The Chair would like to make a statement regarding the period for questions and comments following speeches in the House. A series of points of order were raised on this topic on Wednesday, March 22, 2023. That day, some members immediately left the chamber after completing their speeches and were therefore unable to take part in the period for questions and comments thereafter.
The Chair thought it necessary to return to the House regarding this matter, given the numerous concerns expressed.
The provisions in the Standing Orders governing the period for questions and comments were adopted by the House on November 29, 1982, following the recommendations of the third report of the Special Committee on Standing Orders and Procedure. They were further modified on February 18, 2005, becoming the current Standing Order 43. In its report, the special committee expressed its intention that questions and comments exchanges be “short and sharp”. Our current practices have maintained this spirit.
The current iteration of Standing Order 43 includes references to both speeches and questions and comments periods. It shows those proceedings should be interpreted as complementary, as they enhance the qualities of each other. Setting aside time for questions and comments enriches debate and allows for a constructive exchange of views, instead of only a series of set speeches.
With respect to the events of last Wednesday, the issue raises concerns on what becomes of the period for questions and comments when the member who just completed their speech is unavailable.
This happens frequently when debate has been interrupted for another proceeding, resuming several hours or sometimes several days later. It is a well-established practice, in those cases, that the questions and comments period may only continue if the member having made the speech is present. This is the way my predecessors have consistently ruled.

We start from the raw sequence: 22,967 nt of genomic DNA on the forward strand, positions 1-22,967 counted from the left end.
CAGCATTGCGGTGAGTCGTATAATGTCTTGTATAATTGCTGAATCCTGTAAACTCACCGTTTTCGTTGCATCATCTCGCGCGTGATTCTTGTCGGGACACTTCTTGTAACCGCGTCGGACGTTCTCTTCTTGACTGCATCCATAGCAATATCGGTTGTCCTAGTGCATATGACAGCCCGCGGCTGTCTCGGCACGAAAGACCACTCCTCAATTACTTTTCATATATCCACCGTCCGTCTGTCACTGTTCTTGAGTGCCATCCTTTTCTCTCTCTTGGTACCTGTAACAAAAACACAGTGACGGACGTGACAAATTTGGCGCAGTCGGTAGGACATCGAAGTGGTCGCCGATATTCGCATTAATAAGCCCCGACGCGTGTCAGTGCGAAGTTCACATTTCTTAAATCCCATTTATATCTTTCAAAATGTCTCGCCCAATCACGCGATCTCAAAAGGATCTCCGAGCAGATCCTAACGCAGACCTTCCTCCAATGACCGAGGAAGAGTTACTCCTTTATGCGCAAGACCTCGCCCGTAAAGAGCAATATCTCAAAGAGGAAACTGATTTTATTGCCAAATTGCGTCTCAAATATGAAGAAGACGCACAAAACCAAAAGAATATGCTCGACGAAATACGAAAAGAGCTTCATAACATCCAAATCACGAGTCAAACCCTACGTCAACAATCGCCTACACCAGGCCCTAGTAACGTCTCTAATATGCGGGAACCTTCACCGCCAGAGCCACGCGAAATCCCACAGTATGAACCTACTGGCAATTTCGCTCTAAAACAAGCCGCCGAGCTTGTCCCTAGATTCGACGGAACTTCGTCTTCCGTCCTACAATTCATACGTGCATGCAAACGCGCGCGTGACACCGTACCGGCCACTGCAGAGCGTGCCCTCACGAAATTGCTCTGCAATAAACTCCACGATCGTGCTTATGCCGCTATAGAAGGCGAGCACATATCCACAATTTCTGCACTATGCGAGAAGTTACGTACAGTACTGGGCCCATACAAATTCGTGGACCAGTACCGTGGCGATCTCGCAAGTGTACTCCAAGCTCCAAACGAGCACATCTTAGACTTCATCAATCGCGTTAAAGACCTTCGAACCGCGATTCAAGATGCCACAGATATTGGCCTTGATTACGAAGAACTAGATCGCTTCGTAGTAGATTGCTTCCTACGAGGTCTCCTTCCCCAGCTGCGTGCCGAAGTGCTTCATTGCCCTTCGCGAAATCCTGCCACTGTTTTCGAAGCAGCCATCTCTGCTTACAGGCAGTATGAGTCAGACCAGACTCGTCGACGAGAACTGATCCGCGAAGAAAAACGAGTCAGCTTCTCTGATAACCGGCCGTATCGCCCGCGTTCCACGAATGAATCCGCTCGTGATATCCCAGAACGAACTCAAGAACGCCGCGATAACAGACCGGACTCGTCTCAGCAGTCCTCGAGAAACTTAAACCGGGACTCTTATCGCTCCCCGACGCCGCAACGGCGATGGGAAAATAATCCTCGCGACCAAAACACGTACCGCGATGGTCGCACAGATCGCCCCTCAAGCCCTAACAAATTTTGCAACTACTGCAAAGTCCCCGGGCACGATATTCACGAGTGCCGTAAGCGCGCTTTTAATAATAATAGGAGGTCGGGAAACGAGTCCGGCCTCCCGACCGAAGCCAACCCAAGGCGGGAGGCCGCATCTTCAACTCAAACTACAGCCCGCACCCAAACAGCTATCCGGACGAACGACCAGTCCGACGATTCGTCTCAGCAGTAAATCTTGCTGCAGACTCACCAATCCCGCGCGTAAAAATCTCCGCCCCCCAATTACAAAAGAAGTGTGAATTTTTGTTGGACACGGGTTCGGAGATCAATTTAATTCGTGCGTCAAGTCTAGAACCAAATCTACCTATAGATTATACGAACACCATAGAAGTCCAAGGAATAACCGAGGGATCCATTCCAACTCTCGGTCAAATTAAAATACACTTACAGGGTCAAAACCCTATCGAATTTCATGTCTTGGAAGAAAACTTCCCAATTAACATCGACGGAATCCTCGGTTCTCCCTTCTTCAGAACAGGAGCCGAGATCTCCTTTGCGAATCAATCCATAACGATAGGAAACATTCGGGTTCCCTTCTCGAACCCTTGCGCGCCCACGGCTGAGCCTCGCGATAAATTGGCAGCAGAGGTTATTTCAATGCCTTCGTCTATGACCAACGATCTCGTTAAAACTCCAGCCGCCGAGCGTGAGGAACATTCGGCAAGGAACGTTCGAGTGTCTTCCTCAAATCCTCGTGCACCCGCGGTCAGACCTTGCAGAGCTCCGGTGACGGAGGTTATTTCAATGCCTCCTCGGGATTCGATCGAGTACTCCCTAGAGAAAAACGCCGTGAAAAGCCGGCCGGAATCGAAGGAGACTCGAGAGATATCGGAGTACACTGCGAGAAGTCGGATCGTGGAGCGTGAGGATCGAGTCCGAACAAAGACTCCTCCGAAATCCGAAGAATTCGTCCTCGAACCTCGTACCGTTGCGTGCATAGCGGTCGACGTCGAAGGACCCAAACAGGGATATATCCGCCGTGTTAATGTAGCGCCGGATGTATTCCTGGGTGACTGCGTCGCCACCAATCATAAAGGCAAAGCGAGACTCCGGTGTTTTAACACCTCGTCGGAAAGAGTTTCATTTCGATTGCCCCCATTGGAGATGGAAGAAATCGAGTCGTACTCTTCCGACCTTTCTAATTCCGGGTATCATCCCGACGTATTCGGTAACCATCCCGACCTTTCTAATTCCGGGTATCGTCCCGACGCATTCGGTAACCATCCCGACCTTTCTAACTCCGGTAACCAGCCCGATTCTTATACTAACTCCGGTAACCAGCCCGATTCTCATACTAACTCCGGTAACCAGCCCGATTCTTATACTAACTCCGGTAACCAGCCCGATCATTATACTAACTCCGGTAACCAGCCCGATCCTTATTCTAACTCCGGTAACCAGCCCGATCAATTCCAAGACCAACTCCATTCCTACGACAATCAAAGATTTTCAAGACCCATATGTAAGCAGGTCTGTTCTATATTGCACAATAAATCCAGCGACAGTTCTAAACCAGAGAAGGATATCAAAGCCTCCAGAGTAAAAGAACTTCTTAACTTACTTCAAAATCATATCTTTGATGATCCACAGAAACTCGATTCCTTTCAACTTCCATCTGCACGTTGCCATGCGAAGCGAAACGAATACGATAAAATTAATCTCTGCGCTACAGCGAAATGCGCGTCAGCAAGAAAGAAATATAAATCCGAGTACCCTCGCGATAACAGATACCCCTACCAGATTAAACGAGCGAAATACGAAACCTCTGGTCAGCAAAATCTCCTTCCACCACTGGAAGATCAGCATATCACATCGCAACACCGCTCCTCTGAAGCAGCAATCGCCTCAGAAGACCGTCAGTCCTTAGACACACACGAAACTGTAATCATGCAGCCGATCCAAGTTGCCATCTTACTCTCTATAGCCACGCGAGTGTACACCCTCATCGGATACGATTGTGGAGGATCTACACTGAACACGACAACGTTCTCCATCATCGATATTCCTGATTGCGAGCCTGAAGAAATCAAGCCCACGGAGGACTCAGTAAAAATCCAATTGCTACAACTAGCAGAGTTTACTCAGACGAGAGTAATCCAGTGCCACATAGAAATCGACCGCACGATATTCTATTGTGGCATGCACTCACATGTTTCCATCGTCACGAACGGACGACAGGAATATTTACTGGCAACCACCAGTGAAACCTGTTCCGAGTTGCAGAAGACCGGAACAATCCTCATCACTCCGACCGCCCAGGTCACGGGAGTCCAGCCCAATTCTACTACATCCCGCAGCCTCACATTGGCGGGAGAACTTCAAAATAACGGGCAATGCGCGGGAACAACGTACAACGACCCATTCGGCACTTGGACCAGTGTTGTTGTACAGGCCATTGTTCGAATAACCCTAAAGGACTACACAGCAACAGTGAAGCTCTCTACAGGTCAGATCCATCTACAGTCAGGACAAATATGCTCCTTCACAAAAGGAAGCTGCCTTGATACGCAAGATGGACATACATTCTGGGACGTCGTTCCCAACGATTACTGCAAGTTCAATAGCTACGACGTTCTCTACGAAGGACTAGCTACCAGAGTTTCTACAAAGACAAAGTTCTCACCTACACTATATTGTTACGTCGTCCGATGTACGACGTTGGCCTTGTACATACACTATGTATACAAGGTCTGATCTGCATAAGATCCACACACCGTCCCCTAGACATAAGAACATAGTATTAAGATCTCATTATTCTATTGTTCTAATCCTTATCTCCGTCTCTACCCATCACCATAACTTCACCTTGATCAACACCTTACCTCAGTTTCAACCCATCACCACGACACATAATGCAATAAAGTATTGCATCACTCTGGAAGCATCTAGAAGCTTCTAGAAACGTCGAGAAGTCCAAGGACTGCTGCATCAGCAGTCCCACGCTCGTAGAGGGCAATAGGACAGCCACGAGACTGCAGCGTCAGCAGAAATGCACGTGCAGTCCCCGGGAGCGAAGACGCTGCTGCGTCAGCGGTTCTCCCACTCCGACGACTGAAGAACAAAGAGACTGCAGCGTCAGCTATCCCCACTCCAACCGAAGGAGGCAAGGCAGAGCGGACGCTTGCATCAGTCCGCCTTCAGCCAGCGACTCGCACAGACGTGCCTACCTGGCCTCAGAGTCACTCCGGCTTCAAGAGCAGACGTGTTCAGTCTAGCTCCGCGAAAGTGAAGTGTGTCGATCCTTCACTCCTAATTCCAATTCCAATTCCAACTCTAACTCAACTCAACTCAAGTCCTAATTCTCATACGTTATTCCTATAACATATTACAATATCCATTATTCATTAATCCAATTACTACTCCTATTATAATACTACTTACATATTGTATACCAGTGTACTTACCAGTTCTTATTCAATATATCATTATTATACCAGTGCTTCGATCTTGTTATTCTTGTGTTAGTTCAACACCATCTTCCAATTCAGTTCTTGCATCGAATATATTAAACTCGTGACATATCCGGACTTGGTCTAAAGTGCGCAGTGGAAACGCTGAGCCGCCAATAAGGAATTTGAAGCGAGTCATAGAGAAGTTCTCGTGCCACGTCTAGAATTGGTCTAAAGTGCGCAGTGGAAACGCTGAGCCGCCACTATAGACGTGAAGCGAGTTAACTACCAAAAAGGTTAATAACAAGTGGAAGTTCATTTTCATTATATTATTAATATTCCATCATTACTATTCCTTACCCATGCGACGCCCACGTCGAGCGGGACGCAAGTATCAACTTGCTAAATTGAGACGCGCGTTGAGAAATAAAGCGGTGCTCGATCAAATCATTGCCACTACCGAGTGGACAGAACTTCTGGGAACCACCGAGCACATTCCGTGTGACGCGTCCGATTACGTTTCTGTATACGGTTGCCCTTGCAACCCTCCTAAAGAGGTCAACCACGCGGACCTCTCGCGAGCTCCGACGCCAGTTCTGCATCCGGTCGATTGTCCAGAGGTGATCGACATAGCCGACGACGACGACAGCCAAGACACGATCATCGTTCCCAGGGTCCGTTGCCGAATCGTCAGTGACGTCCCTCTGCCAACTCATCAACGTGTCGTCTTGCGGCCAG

These were not, however, the circumstances that occurred last Wednesday. Instead, members were leaving immediately after the conclusion of their speech. Many members, as well as the Deputy Speaker, expressed some concern that this resulted in the questions and comments period not taking place. While this does not appear to have been a widespread practice in the past, it was something contemplated by one of my predecessors.
On October 28, 1985, Speaker Bosley stated at page 8076 of the Debates:
I said quite precisely to the House that when a normal period of interruptions such as a lunch period, overnight period or adjournment of the debate has caused a problem then it seemed to me to be unreasonable or to be against the spirit of what was intended by the Report to allow the question and comment period to continue in the unavoidable absence of the Member.
If the...Member is interpreting from that that he thinks that I believe that the question and comment period can be obviated by a Member making a speech and leaving the chamber then he has not interpreted me correctly.
Based on this, it is the expectation of the Chair that members having just completed a speech take part in the ensuing period for questions and comments.
Furthermore, should a member making a speech not be available immediately thereafter, and while the content of the member’s speech is still fresh to all, the Chair shall still recognize other members wishing to ask questions or comment on the speech, for the duration of the prescribed period.
The Chair invites the House leaders to discuss this matter further should they feel it necessary. Perhaps the Standing Committee on Procedure and House Affairs may also want to study the matter and make recommendations back to the House.
I thank members for their attention.